Wednesday, October 29, 2014

Black and White Haunted House Cake

The starkness of this black and white haunted house cake is what I love about it.  It's eerie and spooky (count 13 birds) but also elegant in its simplicity.

I very nearly didn't make a Halloween cake this year, with the busyness of getting the condo ready to sell and all that, but when I got home from work yesterday, I realized that making a Halloween cake is a tradition I want to continue every year if I can.

All in the same evening, I sketched my design and cut out a paper template to trace onto fondant, baked the cake, whipped the buttercream, made the black paper roses, and decorated the cake.  Not to mention photographed it, edited the photos, and created a blog post, which may be the fastest turnaround from recipe to blog post that I've ever managed.

I'm just saying, though, that this was a really simple cake design that even a beginner with fondant could create.  Just print a silhouette image of a haunted house that you like, then trace it onto card stock and cut it out.  Lay it on black fondant and cut out the fondant with a knife.  Then just stick on little white (or yellow) squares of fondant for windows and draw a few details with edible marker, and you're done with your house.  And if your house doesn't look perfect, don't worry - haunted houses are supposed to look a little wonky.  For the birds, just roll small bits of fondant between your fingers, then shape into birds (I used the pointed end of a chopstick to help bend the fondant into bird shapes).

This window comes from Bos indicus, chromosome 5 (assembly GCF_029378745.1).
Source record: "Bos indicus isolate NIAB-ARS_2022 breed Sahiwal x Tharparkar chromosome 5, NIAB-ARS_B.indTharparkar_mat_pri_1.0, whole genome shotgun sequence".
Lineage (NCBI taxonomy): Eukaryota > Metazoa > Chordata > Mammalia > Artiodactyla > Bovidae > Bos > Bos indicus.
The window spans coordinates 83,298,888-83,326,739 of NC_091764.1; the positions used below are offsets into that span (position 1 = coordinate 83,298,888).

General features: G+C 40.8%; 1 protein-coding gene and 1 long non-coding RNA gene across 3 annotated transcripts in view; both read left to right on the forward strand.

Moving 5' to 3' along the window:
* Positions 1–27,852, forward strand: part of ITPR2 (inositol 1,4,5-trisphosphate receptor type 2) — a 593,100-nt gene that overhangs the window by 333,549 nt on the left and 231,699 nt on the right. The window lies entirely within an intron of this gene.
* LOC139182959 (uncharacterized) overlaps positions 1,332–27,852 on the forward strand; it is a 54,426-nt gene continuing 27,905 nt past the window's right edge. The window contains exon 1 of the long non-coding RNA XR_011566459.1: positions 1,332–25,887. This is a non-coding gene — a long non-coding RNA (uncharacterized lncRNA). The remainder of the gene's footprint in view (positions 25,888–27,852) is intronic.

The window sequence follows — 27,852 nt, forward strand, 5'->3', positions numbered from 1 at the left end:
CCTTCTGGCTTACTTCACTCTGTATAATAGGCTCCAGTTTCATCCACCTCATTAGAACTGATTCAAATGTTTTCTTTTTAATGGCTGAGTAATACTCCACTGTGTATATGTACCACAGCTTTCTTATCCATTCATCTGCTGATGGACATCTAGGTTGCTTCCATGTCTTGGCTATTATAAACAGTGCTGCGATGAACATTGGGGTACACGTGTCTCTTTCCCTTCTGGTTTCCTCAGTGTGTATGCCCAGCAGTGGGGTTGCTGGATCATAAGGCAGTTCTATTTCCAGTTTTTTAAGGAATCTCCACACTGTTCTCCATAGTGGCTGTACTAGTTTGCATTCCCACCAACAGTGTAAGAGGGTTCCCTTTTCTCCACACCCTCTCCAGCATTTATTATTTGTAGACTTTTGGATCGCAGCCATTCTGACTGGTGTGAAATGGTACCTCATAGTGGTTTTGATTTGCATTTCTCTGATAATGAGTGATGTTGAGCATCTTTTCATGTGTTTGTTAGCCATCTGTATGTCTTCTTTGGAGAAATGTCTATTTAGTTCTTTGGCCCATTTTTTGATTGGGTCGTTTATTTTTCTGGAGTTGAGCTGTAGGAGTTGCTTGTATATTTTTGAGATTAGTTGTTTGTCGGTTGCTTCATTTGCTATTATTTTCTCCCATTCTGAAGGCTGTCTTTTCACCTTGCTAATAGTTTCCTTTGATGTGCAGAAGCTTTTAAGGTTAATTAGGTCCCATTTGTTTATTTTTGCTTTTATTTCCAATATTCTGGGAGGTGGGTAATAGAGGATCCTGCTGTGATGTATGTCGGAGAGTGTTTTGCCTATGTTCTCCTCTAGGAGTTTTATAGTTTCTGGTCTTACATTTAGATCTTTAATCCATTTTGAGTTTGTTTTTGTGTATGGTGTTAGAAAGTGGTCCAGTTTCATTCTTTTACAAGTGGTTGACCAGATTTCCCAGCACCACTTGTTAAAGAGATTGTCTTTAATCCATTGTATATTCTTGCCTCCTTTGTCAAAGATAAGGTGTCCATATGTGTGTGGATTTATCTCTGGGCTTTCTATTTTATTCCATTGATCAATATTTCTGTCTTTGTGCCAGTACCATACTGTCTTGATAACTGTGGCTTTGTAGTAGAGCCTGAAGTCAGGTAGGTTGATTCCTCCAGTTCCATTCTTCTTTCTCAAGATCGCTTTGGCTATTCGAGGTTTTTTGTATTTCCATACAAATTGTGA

Frost the cake with simple swirls of buttercream and press the house against the side.  The paper roses add a special touch, and I love that they're also black.

It's a little Gothic, while still pretty and elegant for a Halloween party.

Tuesday, October 28, 2014

Dark Chocolate S'mores Bark with Pistachios and Sea Salt

For a girls' movie night last weekend, I made a small batch of this Dark Chocolate S'mores Bark with Pistachios and Sea Salt to take along, and came home with an empty container, cleaned of every last crumb, pistachio and marshmallow.  They loved it so much, they asked if I would be bringing more to next weekend's Halloween party, so what could I do but make another batch?